Sorry, pressed 'post' before I'd finished! Basically they're campaigning about the fact that 6 out of 10 elderly people develop malnutrition while in hospital - like your Nan, they don't get fed unless relatives are there to feed them etc. It's clearly not an isolated problem and so many elderly people don't have a caring family to watch out for them.

Peachy Thu 11-Sep-08 12:45:04

Your nan does indeed fit the criteria as I understand it, very much so.

Sadly geriactrics is a horrendous area of care. Many years ago I worked in the field and thoroughly enjoyed it, but its treated as being the dead end option for people who have nowhere else to go- and poor pay and conditions reflect this.

lavenderbongo Thu 11-Sep-08 12:51:36

Thanks Peachy. We have met some amazing caring staff in the hospital but also some awful care which makes me cry when I think about it.

My Nan was left overnight in a room with a window that was broken and couldnt be closed. She was at the top of a big tower block. The wind was howling in all night.
No one did anything until my Dad went in a complained the next day.

Clothes that have been soiled remaining on the shelf for several days.

DisasterArea Thu 11-Sep-08 13:07:35

I work in a 'care of elderly ward' so here's how it should be.

your nan should have a thorough physiotherapy and occupational therapy assessment to determine what she can and can't do mobility wise. this should have ben sent to decision panel

if an individual has private savings or owns a house they are classed as self-funding. in some ways this makes things easier because you and she then has a say in which nursing home she goes to.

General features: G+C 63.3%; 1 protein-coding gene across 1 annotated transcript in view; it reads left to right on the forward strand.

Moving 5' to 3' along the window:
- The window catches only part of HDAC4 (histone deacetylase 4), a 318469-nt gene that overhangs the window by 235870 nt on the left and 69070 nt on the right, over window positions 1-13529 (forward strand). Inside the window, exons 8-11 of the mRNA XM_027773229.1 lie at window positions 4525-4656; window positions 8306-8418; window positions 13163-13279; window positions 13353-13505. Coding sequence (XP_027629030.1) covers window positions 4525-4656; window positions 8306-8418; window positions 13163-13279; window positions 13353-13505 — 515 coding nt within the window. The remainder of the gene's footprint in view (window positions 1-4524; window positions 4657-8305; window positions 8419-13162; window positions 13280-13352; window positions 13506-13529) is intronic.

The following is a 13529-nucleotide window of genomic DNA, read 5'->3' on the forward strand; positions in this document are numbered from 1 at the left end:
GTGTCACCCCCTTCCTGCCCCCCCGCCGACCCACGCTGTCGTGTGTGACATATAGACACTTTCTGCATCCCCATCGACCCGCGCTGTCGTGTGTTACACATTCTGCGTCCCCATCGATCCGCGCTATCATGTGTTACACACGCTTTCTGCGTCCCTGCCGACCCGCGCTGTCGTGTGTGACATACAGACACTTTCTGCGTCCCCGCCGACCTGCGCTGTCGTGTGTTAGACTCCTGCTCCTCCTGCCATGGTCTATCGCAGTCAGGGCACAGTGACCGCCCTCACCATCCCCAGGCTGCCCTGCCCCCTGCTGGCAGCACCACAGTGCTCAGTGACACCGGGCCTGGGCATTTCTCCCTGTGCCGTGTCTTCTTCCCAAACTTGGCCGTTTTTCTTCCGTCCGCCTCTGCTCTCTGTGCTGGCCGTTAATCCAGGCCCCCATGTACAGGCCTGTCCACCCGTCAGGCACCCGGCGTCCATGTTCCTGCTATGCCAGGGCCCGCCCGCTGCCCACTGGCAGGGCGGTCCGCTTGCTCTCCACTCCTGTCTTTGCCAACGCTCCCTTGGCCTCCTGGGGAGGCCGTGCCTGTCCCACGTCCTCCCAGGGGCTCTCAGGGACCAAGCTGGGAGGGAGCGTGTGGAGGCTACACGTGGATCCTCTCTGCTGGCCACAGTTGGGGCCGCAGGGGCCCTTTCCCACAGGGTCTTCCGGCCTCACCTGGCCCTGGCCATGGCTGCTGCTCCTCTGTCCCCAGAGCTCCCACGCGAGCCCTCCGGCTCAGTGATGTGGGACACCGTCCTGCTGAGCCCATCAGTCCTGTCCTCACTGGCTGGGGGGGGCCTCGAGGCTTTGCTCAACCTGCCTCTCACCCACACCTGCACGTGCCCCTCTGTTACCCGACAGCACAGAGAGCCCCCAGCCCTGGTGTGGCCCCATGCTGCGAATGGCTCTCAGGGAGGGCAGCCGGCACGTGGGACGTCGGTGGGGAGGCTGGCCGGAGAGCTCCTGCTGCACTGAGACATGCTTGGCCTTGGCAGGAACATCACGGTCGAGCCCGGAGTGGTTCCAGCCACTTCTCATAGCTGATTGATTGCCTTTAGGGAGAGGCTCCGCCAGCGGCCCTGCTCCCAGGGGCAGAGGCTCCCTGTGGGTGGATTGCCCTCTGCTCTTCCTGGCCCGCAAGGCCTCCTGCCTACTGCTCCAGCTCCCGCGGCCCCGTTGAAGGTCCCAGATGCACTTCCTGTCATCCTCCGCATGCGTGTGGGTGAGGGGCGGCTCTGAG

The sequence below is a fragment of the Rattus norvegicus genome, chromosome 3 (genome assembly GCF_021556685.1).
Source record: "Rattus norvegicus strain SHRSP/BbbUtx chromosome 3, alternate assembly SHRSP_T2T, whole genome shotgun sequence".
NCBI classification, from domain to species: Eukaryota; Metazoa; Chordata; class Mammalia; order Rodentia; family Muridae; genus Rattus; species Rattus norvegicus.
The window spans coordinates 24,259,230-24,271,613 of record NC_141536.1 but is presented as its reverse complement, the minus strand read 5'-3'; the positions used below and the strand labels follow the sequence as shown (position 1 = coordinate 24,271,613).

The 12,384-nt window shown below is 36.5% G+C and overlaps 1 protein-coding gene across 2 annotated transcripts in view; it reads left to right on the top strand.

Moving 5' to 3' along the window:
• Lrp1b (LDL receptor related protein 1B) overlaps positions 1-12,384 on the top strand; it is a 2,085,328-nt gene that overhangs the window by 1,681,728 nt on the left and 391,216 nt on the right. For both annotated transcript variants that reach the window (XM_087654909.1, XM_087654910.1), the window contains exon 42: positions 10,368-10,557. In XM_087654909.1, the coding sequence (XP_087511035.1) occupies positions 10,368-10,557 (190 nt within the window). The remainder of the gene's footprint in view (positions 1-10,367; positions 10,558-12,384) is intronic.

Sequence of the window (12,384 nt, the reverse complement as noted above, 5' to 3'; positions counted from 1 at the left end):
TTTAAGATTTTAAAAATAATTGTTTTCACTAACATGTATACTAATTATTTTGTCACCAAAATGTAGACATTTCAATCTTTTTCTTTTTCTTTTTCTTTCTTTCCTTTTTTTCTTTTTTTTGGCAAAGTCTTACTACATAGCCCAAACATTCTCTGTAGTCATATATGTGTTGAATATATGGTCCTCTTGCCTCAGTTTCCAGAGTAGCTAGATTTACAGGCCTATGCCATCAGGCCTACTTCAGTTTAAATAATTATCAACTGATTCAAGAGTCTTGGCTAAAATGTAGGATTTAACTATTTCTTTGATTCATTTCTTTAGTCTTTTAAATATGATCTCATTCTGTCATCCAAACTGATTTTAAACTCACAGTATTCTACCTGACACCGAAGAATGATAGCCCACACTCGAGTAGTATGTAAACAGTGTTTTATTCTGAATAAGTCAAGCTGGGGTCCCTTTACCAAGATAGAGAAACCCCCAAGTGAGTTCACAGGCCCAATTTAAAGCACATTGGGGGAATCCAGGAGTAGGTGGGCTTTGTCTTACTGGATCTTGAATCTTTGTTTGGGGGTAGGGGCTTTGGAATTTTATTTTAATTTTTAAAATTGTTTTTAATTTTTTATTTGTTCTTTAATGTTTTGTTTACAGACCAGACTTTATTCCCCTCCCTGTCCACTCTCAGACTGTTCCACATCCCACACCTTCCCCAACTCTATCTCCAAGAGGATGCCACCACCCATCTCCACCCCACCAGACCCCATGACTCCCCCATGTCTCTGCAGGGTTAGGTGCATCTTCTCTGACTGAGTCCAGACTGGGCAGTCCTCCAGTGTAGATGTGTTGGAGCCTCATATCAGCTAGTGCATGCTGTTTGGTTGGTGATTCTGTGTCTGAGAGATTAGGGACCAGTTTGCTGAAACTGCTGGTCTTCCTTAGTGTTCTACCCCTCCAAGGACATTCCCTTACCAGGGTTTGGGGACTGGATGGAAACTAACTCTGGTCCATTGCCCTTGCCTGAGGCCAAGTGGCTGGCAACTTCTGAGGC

her level of needs will be assessed by a social worker, taking into account ward/nursing reports and physio and OT assessments. this along with patient/family choice will also go to determining which nursing home is best for her.

she and her family still have a choice. if you are not happy with the home chosen no-one can force her to move therre.

saying this it is also never ideal for any patient to go straight from an acute hospital to a permanent lacement - the differences between the 2 are too great and also the patient doesn't get any further inpput towards any rehabilitation goals. was your nan indepedent before her hospital stay?
what would possibly be better would be to be discharged to either a rehab unit - if she has rehab goals, where she would get physio input. or to an interim nursing home placement - which would give you a chance to look at other homes and decide what would be best.

meals and eating. ask for a referral to a dietitian for a fortified diet. also ask for a sign to be put above her bed telling staff that nan needs asistance with eating and drinking. ask for her to have a documented food chart and keep an eye on whether it is being filled in.

if you are not satisied with the level of care she has had make an appointment at a set time to talk to the ward manager. voice your concerns and she will investigate. if you are not happy with what she says contact PALS in writing and copy in the chief executive and nursing director of the hospital.they will have to investigate - there are set rules and time frames for this.

not making excuses but hospital wards are shockingly short staffed and sometimes it is only by shouting loud and long that things get done. shouldn't happen but it does.